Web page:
|I follow all local Atlanta traffic rules|
There are many solutions to the traffic mess, the most practical of which is to encourage more people to use public transportation. Ha ha! Just kidding!
Seriously, though, everyone agrees the problem is too many cars. More specifically, too many of other people's cars. My car is never a problem and I never drive anywhere that I don't urgently need to be, for example work, or to go buy some Breyer's Banana Split Ice Cream. (Parenthetically, have you ever noticed how hard it is spelling banana? That word is a regular black hole. I typed it three times trying to get the right number of "anas.")
One idea might be to stagger work-shift times, so everyone in Atlanta didn't leave the house at the same time. For example I am a teacher. If I left home around 11:00, this would give me ample time to sleep for the busy day ahead, and I could work until three. Administrators and principals could be at school from 3:30 until just shy of midnight. The children would have run of the place from midnight until about 8:00 AM. Everybody wins.
But since no one's going for that idea, what I propose is a city-wide reckless driving day. Normally, of course, I obey all Atlanta driving rules - observing the legal speed limit (which is the posted speed limit plus seven and a half miles) treating flashing lights like stop signs (that is, slowing to an almost-stop, and then zipping through them) and changing lanes after carefully nudging my bumper across the dotted line to see if anybody honks their horn at me.) But on Reckless-Driving Day, it's anything goes. Go twenty-five miles an hour on the Interstate so you can finally savor all those humorous Eat Mor Chickin billboards, drive to work backwards to see if you can reduce the odometer reading on your leased Mercedes, play "pedestrian tag." This would effectively reduce the number of cars and drivers on the road, alleviating greatly Atlanta's traffic congestion.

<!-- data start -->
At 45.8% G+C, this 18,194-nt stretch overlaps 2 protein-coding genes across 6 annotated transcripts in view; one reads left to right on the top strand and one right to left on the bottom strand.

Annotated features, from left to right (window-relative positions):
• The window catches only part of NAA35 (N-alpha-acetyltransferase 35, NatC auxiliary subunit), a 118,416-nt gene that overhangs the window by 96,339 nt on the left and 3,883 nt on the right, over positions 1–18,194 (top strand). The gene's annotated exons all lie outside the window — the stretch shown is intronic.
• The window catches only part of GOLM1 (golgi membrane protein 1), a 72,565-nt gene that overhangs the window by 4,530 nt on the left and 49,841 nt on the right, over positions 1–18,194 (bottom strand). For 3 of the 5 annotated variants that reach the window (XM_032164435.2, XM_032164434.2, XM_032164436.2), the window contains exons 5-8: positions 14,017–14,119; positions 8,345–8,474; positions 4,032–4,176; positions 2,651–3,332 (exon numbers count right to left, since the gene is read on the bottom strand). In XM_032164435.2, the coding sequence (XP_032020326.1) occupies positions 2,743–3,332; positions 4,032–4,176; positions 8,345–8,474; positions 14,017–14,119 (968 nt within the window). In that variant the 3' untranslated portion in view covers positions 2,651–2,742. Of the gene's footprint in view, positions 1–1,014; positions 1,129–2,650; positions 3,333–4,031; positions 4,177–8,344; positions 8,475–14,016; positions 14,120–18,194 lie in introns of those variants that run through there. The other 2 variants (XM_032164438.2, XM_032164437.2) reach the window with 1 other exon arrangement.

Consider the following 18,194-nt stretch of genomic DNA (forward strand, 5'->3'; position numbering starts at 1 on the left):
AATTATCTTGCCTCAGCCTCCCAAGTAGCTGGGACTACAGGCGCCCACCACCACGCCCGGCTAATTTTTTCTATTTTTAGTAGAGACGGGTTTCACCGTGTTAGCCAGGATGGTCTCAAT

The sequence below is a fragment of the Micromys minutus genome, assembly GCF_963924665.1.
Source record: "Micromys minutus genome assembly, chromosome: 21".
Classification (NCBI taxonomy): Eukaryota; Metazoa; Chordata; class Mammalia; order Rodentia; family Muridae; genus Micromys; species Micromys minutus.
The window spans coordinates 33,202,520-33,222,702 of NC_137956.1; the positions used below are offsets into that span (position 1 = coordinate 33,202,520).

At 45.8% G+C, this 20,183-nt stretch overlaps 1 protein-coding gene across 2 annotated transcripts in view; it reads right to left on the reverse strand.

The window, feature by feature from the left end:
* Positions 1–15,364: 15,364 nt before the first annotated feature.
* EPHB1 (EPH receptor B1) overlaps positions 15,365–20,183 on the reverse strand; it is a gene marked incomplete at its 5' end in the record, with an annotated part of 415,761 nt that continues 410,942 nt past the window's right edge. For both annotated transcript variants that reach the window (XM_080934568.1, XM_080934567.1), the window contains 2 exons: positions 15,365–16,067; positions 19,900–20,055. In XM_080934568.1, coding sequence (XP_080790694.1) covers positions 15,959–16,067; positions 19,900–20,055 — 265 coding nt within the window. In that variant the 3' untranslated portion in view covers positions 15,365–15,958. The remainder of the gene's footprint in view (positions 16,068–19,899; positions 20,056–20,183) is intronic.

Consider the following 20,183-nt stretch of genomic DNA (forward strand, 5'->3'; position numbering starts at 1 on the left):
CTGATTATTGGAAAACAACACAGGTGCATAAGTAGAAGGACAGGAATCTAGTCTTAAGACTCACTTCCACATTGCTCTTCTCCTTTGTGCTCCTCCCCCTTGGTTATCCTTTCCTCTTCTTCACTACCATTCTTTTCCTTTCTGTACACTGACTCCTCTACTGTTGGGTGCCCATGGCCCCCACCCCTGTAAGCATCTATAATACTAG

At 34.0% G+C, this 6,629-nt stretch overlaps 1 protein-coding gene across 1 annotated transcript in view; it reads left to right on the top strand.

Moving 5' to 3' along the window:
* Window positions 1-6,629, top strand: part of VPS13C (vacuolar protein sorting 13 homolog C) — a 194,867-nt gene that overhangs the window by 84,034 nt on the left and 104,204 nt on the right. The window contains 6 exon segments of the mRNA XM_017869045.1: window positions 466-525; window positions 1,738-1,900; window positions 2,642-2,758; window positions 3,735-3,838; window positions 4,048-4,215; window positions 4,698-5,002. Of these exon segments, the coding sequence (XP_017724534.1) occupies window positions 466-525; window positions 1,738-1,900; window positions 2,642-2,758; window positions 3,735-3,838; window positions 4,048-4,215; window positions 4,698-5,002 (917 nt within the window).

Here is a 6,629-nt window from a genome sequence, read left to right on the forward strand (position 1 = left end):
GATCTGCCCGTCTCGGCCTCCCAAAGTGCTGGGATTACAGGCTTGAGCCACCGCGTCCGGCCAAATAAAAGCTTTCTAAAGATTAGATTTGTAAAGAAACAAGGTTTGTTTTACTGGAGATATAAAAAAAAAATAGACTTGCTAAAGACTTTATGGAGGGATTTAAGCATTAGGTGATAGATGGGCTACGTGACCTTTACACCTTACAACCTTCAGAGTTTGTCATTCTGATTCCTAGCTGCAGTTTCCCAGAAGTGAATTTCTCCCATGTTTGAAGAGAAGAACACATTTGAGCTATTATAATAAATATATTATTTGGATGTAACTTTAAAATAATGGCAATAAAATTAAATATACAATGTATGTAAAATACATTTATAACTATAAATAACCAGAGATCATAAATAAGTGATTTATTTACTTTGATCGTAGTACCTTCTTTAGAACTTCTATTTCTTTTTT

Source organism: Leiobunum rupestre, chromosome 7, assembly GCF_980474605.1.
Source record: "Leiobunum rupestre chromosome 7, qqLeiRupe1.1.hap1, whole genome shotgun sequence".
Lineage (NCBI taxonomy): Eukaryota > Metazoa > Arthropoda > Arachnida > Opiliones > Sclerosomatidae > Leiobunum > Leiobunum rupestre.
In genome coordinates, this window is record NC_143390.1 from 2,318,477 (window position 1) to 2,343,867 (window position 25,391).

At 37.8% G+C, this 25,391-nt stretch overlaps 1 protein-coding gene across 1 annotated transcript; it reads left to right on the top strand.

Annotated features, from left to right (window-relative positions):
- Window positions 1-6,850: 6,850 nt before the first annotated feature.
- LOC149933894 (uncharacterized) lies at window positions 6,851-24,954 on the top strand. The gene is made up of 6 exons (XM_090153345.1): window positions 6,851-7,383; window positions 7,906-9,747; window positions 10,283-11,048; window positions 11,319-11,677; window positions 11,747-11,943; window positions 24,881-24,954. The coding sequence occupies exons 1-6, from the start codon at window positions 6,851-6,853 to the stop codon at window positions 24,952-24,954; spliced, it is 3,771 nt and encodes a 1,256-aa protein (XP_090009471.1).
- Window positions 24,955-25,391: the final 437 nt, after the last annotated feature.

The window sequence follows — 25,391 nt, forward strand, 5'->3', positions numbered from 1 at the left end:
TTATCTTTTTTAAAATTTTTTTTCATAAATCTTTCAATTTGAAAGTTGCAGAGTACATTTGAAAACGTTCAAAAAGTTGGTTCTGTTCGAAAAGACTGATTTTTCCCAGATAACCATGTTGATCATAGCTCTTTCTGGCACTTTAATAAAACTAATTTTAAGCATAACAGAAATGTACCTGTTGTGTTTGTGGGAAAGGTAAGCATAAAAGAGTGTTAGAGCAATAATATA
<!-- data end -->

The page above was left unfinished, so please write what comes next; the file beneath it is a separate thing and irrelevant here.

Another alternative is carpooling.
Ha ha. Just kidding again.